Several moments in my undistinguished rugby life stand out, but no more so than in 1991.
This was the year that I took my wife and two young sons to Perth in Western Australia (WA) for a year long Teacher Exchange organised by a Commonwealth Exchange Programme.
Teaching in a social priority school was challenging but enjoyable. As a Physical Education teacher in the UK I had been involved in teaching and coaching rugby, but now found myself learning a new set of skills when asked to teach Aussie Rules Football and Lacrosse.
With a yearning to reconnect with the English version of the oval ball, I answered an advertisement in the local West Australian newspaper to get involved in the Golden Oldies Rugby tournament to be held in Perth (26th May to 1st June 1991).
An evening meeting in April was held at a local rugby club, designed to recruit volunteers for a week to chaperone one of the many teams arriving from all over the world.
I quickly realised that taking a week off from my new school would not be possible, so the organisers asked if I could possibly spare one day off (a Friday) and did I have an Australian bus driving certificate. The answer to the first was “I will have to ask” and to the second- “yes”.
I had no difficulty in obtaining permission for a day off school and as result a second meeting was held the following week in which I was asked if I could pick up a group of New Zealand players from the airport. Not being totally familiar with the suburbs of Perth, I enlisted the help of a very good friend, Hugh Francis, whom I taught PE with in the UK and who was now a resident of WA.
A few days before heading off to the airport I collected a 24-seat bus and was given a sum of approximately $200 (£200 today) to be used for ‘refreshments’.
Arriving at Perth International Airport late Friday afternoon and holding a prominent ‘New Zealand rugby’ sign, I was approached by none other than Andy Haden. The legendary and rather imposing former All Black introduced himself as captain of the classic All Black team, who would be playing an exhibition test-match against the classic Wallabies on the Saturday afternoon, to mark the end of the week long tournament.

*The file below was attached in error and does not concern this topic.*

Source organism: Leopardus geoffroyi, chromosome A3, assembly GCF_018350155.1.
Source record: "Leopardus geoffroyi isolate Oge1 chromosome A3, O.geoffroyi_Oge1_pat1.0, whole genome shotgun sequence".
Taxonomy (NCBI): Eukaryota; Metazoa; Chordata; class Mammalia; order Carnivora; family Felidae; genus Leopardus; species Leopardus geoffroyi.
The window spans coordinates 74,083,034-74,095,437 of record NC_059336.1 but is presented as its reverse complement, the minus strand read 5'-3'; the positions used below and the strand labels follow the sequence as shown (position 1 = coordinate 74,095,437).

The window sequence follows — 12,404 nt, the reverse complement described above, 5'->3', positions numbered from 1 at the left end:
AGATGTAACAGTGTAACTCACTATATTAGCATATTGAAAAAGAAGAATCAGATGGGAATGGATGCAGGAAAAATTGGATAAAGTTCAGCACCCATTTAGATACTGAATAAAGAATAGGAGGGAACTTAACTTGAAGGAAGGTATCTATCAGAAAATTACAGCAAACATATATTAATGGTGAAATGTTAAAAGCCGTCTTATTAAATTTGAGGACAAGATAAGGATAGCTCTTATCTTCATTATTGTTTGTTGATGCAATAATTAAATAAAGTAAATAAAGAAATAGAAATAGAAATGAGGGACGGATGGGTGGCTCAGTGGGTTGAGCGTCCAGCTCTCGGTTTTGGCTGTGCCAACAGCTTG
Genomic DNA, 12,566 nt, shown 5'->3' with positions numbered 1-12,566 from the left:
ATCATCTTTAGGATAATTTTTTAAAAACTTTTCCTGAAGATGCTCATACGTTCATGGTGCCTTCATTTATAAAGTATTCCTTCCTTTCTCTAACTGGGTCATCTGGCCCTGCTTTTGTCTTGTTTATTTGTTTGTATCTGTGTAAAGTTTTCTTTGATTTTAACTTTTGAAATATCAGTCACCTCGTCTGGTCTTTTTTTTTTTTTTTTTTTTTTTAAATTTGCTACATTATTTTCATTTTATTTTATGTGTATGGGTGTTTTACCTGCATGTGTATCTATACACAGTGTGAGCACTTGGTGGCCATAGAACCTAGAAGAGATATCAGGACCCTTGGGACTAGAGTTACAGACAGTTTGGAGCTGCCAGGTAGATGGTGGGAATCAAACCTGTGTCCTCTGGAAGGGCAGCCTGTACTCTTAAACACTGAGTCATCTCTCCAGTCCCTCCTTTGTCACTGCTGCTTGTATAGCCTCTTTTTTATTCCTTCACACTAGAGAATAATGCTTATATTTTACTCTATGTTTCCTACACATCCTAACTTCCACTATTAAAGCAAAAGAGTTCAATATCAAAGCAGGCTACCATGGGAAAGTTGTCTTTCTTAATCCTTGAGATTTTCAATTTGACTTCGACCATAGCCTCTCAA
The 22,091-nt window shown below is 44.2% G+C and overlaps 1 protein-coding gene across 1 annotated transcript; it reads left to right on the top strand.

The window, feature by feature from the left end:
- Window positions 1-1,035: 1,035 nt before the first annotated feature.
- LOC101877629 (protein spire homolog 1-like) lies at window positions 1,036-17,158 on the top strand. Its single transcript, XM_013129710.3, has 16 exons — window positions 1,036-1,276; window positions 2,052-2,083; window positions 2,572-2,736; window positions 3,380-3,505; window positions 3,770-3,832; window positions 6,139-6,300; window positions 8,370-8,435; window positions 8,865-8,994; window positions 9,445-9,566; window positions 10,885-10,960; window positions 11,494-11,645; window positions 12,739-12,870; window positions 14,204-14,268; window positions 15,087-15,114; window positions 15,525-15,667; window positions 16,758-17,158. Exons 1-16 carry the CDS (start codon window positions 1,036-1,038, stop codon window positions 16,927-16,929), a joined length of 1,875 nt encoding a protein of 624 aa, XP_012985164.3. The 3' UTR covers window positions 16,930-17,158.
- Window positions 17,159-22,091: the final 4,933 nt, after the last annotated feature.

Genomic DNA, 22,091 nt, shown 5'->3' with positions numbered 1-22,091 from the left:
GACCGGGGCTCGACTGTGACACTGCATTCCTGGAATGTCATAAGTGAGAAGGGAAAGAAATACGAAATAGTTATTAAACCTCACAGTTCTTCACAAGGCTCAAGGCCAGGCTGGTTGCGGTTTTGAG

Introductions were swift and the ensuing conversation dealt with the unfortunate loss of their manager who was unable to travel due to illness. I expressed sympathy but was broadsided by the next question when Andy asked, ‘could I act as their manager?’
I tentatively said yes and so began the most memorable 36 hours of my life! Installing the players into a hotel was straightforward, followed by the inevitable question, ‘where’s the bar?’ As manager I did my best to assist and beers and steak sandwiches were followed by the entire refreshment budget within two hours.
Needless to say the next morning, the day of the exhibition match, a number of the players looked very seedy. Some had stayed up all night playing cards. Surprisingly all players turned up for breakfast although very few ‘Full English’ were ordered as appetites appeared to have been lost.
A feature of the arrangements for the team included the use of a pitch at a nearby rugby club for a training run. Bearing in mind their long journey the day before and the fact that many of these players had not played in the same team for many years, if at all, plus the levels of steak and alcohol intake, I suggested to Andy that a run out might be a good idea since a venue had been organised.
This suggestion was turned down without discussion. Glancing around the tables, where conversation was sparse and the need for sleep for some was apparent, I once again suggested some fresh air combined with meaningful body movement might not go amiss.